Dedications: My four late friends Rory, Stan, Bryan, Jeff - shine on you crazy diamonds, they would have blogged too. Then theres Garry from Brisbane, Franco in Milan, Mike now in S.F. / my '60s-'80s gang: Ned & Joseph in Ireland; in England: Frank, Des, Guy, Clive, Joe & Joe, Ian, Ivan, Nick, David, Les, Stewart, the 3 Michaels / Catriona, Sally, Monica, Jean, Ella, Anne, Candie / and now: Daryl in N.Y., Jerry, John, Colin, Martin and Donal.

Saturday, 20 June 2015

Dirk's Victim & those west end boys ...

Our London Live cable channel
showing old British movies
I have done quite a bit on Dirk here - check all the various posts and pictures at Dirk label - but I have not actually said much about his 1961 VICTIM, a film I know so well, having seen it several times since I was a teenager. It was interesting looking at it again the other day, its a thriller of course but is also a classic London film and like Dearden's POOL OF LONDON and SAPPHIRE, a perfect period piece now, as we take in the gay society of the early Sixties, from working class lads, to toffs and famous actors and their milieus of gentlemens' clubs and of course that then famous gay bar, The Salisbury. 

Boy Barrett, a junior accountant on a building site, flees when he sees the police arriving - he has been stealing money to pay blackmailers, as have several other homosexuals, as homosexuality was then illegal in Britain. When the police catch up with him he is trying to destroy evidence that links him to prominent barrister Melville Farr, soon to be  QC. When Farr realises Barrett has killed himself to protect him, he determines to track down the blackmailers no matter what cost to his reputation or his marriage. Will the other blackmail victims help and just who, among all the red herrings, is the real blackmailer? 

I know all these haunts, from the bedsits and flats of Boy Barrett and his crowd, to the West End we see in aspic here. Its fascinating for a London guy to see these locations now. Henry's barber shop is just off Cambridge Circus and Charing Cross Road/Seven Dials, just over from the big Palace Theatre where FLOWER DRUM SONG is playing - and later we see Dirk as barrister Melville Farr with the police outside that other theatre near the Salisbury where OLIVER is playing, with Ron Moody and Georgia Brown on nameboards above their heads. Norman Bird's bookshop must be one of those in Cecil Court, just off St Martin's Lane. (I had that paperback of the film then, when a teenager...).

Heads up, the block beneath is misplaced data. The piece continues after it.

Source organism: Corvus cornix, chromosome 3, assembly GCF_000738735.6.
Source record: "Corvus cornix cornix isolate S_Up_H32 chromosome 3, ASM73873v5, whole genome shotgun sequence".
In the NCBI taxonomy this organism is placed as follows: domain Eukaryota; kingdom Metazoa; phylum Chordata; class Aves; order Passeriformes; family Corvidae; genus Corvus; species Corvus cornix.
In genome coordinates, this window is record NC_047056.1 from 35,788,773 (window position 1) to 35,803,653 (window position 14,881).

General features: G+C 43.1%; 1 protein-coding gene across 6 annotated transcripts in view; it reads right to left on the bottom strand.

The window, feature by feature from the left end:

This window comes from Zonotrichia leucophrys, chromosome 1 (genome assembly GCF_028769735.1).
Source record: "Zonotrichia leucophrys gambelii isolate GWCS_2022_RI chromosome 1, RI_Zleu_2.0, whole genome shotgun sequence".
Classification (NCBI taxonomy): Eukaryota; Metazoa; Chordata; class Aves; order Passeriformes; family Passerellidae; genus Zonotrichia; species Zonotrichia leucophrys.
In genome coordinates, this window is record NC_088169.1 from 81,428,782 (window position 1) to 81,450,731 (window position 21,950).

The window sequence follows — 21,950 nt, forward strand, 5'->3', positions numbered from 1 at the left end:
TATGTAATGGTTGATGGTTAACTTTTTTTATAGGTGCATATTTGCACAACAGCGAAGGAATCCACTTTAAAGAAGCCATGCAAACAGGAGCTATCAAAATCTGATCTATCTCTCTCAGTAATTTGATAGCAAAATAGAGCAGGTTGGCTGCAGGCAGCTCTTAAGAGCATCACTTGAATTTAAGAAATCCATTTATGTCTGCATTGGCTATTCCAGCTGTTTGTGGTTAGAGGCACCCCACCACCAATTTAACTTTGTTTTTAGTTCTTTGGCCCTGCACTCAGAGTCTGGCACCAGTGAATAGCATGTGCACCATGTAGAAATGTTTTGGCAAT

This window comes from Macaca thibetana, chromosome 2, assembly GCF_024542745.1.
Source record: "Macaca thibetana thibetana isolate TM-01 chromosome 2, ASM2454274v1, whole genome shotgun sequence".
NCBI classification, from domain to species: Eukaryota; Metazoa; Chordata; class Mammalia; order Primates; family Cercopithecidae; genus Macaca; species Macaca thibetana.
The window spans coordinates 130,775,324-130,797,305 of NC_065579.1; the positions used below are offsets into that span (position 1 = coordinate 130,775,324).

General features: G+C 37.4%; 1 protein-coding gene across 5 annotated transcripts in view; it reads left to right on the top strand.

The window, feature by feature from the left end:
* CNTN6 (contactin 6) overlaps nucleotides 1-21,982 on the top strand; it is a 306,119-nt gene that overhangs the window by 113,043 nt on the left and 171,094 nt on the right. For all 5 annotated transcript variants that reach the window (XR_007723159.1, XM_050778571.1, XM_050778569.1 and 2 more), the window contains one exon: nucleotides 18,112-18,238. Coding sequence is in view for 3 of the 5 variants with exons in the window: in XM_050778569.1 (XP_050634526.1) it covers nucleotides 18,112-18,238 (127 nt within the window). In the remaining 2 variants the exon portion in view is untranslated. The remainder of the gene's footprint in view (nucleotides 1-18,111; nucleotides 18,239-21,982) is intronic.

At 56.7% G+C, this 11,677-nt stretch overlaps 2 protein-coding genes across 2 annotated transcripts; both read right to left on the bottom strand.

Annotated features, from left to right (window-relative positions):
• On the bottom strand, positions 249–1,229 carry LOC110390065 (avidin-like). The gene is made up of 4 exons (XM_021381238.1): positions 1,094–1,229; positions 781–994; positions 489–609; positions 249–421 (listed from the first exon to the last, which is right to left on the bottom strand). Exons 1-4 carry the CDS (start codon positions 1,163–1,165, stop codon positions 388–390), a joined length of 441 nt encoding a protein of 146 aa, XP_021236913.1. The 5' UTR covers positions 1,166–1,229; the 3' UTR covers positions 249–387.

The Salisbury is fascinating too, seeing those gilt interiors once again. This was a gay haunt during my working in the area in the 80s, where I would meet pals every Friday lunchime, and sometimes in the evening too, when out on the razz. As I mentioned elsewhere, Susannah York was standing next to me there once, as she drank with a friend. It was a famous theatrical bar, near the theatres, where actors appearing in the west end would hang out. A friend said he saw Alec Guinness there ... It has since been de-gayed and is now a tourist trap ...

Its a lovely cast here - not only Dirk as Melville Farr, but young Peter McEnery is an ideal Boy Barrett - he went on to Disney films (see label), a Vadim with Jane Fonda and lots of theatre: he was the first HAMLET I saw in 1967, and also in SHADOW OF A GUNMAN and a LITTLE NIGHT MUSIC) and of course he was the ENTERTAINING MR SLOANE. He should be doing more now in his 70s. 
Dennis Price also scores as the blackmailed actor, with society friends Anthony Nicholls and Peter Copley, while barfly Madge (Mavis Villiers) chats to the gay-hating barman at The Salisbury, and Hilton Edwards has a charity scam; Charles Lloyd-Pack is poor Henry, while Derren Nesbitt is suitably butch as the blackmailing leather boy. It works as an efficient thriller and the police nicely discuss the pros and cons of homosexuality being illegal causing lots of blackmail cases. We have to laugh at Boy's friend and his blonde cutie in her baby doll nightie, feeling sorry for Boy as he does not have what they have ...

Dirk famously lost his "Idol of the Odeons" image for playing gay here and looking a bit older than he did in those Rank opuses like CAMPBELL'S KINGDOM or THE WIND CANNOT READ, and Sylvia Syms is perfect as the puzzled wife. Dirk apparantly wrote much of the confrontation scene with her, with his "because I wanted him" speech. His performance was all the more courageous for the sensitivity and depth he afforded the role; of course the film is now “hopelessly outdated” in its attitude to homosexuality (Philip Kemp, Sight and Sound, 2005), despite being an 'X' certificate film - but it was an incredibly significant landmark of queer representation in British cinema. Dearden, as ever, delivers it all with panache. Its a quaint but still richly rewarding British Noir thriller, as well as a significant one, and well worth seeing any time. 


1 comment:

  1. I like this film very much, and Bogarde is wonderful. You're right, it's quite dated now, but a good history lesson for young people who may not realize that homosexuality was a punishable criminal offense up until relatively recent times.

    Upon a very recent viewing, I was pleasantly surprised that the police chief gives the opinion that homosexuality be decriminalized, and is sympathetic toward the victims of blackmail...long before the gay rights movement gained any mass traction.